Darby's Bible Synopsis
Now it came to pass after the death of Saul, when David was returned from the slaughter of the Amalekites, and David had abode two days in Ziklag;
2 Samuel 1
The following commentary covers Chapters 1 and 2.
Nevertheless piety, and pious (and hence generous) sentiments, were genuine in David. He did not pretend to feel for Saul's misfortunes, and then seize upon the kingdom without regret as soon as Saul had ceased to exist. David's heart was really melted when he heard of Saul's death. Woe to the hard-hearted man who, impelled by the hope of reward, thought to be the bearer of good tidings in announcing it to him. Whatever Saul's misfortunes, he was the king of Israel to David. Whatever his faults, he was an unfortunate king. David had been beloved by him, and had dwelt in his house, where the king's affliction manifested itself, and commanded the respect of all around him And if Saul had unjustly persecuted David, at this moment it was readily forgotten. Now that he has fallen, David will only remember that which can do him honour; and, above all, that it is Jehovah's anointed, and Jehovah's people, who have fallen before their enemies. David causes the man to be put to death who, deluded by selfishness, accused himself of lacking all fear of Jehovah, all good and generous feeling. For David fears God; and Jehovah's anointed is precious in his sight. He then pours out his heart before God in the touching accents of a grief which, in solemn and affecting language, recalls whatever would exalt Saul, and expresses the tender and affectionate recollections which his heart suggests. Beautiful exhibition of the fruits of the Spirit of God! David is in no wise discouraged, for his faith is in action. If this misfortune grieves him, it gives him also the opportunity of guarding against a similar calamity. He bade them teach the children of Judah the use of the bow, by which weapon Saul was slain. David, still humble, goes on well. He asks Jehovah if he should go up to Judah, and to which place; and Jehovah directs him. David testifies also to the men of Jabesh-gilead his satisfaction at their conduct with respect to Saul.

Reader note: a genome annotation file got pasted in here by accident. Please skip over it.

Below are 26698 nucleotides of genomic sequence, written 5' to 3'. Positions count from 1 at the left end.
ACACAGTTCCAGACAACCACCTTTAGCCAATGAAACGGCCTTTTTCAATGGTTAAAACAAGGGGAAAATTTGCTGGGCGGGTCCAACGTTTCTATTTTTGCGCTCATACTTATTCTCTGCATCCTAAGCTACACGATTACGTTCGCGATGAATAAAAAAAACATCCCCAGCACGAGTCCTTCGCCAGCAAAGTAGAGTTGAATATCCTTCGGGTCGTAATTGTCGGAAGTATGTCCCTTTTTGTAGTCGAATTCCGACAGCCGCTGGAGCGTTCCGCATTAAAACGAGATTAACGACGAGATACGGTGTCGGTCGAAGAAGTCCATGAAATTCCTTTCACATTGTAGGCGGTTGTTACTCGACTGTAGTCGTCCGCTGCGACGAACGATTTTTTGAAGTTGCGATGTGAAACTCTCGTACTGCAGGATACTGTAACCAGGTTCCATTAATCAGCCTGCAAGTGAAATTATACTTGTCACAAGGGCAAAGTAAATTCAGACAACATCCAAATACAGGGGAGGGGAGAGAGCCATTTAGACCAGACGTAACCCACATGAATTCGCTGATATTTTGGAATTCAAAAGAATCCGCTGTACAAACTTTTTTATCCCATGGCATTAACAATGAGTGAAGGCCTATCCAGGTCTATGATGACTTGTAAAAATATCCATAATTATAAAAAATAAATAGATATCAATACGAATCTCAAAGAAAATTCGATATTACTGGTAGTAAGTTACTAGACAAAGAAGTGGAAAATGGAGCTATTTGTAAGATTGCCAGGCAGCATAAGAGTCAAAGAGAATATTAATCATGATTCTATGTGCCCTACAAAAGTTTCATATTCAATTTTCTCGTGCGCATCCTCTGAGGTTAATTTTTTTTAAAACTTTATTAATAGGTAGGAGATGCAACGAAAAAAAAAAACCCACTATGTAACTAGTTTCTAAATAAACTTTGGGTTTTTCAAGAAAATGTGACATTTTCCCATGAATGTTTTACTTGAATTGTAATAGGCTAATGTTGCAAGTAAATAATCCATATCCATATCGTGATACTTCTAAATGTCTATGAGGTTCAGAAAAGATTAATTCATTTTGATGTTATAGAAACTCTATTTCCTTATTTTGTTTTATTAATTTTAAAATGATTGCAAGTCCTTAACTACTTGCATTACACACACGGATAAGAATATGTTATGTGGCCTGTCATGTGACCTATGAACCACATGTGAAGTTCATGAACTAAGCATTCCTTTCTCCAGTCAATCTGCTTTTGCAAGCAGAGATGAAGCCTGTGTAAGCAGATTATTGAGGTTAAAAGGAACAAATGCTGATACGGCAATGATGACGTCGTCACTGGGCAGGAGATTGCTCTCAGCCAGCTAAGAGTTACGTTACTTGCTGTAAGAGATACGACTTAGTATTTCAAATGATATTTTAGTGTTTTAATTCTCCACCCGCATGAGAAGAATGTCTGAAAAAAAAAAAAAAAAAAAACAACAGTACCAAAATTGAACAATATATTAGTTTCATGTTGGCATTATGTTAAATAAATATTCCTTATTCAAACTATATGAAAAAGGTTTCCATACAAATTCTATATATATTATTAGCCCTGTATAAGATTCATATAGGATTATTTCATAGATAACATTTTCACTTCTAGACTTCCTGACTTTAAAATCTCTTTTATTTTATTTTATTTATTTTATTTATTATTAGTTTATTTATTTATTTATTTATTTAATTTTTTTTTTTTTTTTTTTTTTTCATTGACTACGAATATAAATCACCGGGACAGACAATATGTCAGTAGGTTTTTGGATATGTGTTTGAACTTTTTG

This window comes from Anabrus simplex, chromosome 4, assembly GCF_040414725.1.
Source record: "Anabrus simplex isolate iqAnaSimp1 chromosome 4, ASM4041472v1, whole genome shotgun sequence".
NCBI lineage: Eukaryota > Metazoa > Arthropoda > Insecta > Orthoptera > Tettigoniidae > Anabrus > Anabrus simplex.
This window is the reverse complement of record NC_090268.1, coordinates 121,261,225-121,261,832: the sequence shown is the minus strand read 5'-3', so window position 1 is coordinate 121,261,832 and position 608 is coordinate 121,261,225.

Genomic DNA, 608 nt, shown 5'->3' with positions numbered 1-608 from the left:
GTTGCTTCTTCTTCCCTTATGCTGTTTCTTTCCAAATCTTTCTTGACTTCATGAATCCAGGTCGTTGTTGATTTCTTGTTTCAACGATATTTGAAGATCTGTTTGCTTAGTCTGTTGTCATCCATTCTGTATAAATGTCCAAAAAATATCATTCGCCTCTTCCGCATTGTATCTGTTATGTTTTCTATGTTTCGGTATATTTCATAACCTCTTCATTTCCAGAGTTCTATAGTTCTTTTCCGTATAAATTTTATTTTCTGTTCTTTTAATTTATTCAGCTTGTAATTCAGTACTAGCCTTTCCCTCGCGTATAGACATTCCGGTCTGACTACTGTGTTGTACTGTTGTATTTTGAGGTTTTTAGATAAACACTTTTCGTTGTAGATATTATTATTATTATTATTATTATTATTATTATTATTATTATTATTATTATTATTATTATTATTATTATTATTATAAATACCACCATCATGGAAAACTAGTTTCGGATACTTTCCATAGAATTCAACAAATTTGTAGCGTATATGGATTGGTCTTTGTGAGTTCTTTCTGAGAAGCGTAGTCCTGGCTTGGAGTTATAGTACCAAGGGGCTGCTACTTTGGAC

Nevertheless war has not yet ceased; if not against enemies from without, it is carried on against those from within. That which was linked with Saul's fleshly importance cannot support David. All is however now changed, for Ishbosheth was not Jehovah's anointed, and to make him king was in fact to rebel against God. David makes war upon him by his captains.
It came even to pass on the third day, that, behold, a man came out of the camp from Saul with his clothes rent, and earth upon his head: and so it was, when he came to David, that he fell to the earth, and did obeisance.
And David said unto him, From whence comest thou? And he said unto him, Out of the camp of Israel am I escaped.
And David said unto him, How went the matter? I pray thee, tell me. And he answered, That the people are fled from the battle, and many of the people also are fallen and dead; and Saul and Jonathan his son are dead also.